The Devils have no one to blame but their abject lack of execution. All things considered, it was an ignominious opening period for the visitors, allowing LA to exit without any goal damage and a zip-all tie which, all things considered, Sutter was happy to accept.
"Our penalty-kill won the game for us," said Sutter.
The scoreless first 20 minutes gave way to a middle frame featuring a concerted Devils attack almost completed by fourth-liner Ryan Carter and then Stephen Gionta. Brodeur next was under siege, but gloved a puck that nearly went over him and into the twine.
For the first few minutes, New Jersey kept pace with their opponents. Dainius Zubrus was at the doorstep, but his shot was low and easily blocked by Jonathan Quick who followed with a point blank stop on David Clarkson who failed to go high against the on-his-knees goalie. It was the key Devils miss that was game's turning point.
On the counterattack, the Kings went ahead after Brodeur made successive saves and appeared to have the puck covered under his pads -- worthy of a play-stoppage -- when Martinez whacked the covered puck into the net resulting in a long Brodeur beef with the zebras but to no avail.
"We tried to bounce back," said Steve Bernier, "and we did try, but we couldn't beat Quick."
Another Devils power play was exploded by the Devils themselves, as they failed to gain meaningful control until the advantage expired because the visitors continued to shoot low making life easier for Quick.
Given yet another power play in the middle of the period, the Devils called a timeout to try a new look via the drawing board. All it accomplished was a brief faceoff win, but after that the Devils did just about what they've always done on the Double P -- miss-plays followed by easy Kings clears; and not even one dangerous assault.
As the second period wound down, all signs suggested that DeBoer's boys needed another tank of gas or if they were running an electric car; a big bolt of electricity. Sure enough, a Parise attack fizzled and an LA counterattack resulted in Kopitar's killer goal after the Kings ace outskated the Devils captain who was trying to hustle back in time.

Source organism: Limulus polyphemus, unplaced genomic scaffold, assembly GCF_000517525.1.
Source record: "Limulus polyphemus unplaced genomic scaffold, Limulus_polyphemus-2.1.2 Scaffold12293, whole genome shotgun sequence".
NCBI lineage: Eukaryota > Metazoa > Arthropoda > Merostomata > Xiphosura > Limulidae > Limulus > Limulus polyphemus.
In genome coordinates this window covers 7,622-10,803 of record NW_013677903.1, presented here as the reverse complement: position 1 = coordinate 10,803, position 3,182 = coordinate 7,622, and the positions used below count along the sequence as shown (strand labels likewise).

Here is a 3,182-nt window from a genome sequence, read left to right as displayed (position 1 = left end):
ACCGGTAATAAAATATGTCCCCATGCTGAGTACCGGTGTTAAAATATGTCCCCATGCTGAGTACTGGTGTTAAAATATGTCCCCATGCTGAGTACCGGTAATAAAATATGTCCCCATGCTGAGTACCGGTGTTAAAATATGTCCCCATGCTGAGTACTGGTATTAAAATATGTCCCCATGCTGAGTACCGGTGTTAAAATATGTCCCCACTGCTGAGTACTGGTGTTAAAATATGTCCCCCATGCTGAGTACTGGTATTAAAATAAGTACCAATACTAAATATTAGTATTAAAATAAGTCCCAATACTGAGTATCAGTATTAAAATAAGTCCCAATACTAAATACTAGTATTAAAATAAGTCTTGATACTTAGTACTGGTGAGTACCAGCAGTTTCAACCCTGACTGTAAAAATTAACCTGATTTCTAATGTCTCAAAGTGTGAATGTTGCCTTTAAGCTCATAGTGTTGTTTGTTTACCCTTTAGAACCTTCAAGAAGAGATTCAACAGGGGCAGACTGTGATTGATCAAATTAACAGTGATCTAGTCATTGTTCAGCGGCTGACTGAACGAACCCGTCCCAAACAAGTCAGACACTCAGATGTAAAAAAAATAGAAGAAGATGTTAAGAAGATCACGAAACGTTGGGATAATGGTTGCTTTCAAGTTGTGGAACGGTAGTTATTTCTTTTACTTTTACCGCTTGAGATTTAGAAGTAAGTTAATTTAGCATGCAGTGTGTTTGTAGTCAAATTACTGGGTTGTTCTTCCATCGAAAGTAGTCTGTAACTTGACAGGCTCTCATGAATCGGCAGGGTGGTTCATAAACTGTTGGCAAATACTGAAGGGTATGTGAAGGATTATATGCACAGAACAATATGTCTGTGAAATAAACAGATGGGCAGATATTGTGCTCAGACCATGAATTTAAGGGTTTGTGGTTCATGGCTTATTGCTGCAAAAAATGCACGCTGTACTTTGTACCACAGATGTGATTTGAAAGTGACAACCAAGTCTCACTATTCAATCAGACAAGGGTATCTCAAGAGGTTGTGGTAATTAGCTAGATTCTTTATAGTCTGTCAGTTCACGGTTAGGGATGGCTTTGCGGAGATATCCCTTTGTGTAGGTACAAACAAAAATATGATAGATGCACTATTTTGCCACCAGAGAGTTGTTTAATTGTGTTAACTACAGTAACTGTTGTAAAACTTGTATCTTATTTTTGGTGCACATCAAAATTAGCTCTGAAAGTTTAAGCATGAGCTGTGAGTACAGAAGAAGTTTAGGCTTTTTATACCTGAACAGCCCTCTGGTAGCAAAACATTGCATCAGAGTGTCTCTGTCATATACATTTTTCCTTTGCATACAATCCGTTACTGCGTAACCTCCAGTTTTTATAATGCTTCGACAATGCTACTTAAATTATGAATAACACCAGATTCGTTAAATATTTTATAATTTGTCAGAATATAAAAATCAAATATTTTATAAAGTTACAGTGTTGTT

If ever a single play summed up the entire Final series this was it; Devils miss on offense; Kings hit on the return trip. Nothing about New Jersey's striking force put fear in the LA defense. A Kings penalty late in the period produced a disheartening -- sound familiar -- Devils disappointment. The confidence factor just wasn't there anymore for New Jersey.
The third period offered no solace to the Devils, who at least continued pressing in pursuit of a blank-breaker before Los Angeles drew its first power play and first PP goal, thanks to a Jeff Carter conversion from ten feet out. It was quickly followed by a second PP and in no time at all Williams converted a rebound for an insurmountable four-goal lead.
Left with one more opportunity to get off the schneid and return to New Jersey on Saturday, DeBoer could accept The Maven's idea which I proposed before Game 3. Insert fresh legs. Henrik Tallinder, Adam Larsson and Petr Sykora. All are healthy and available. Certainly, the lineup presented for three games has produced only two goals.
Nothing ventured; nothing gained -- especially when your club is one push away from playoff extinction.
DeBoer believes in his players and their effort but they must find the air behind Quick.
The bad news? They’re down 0-3.
The good news? They're not out yet!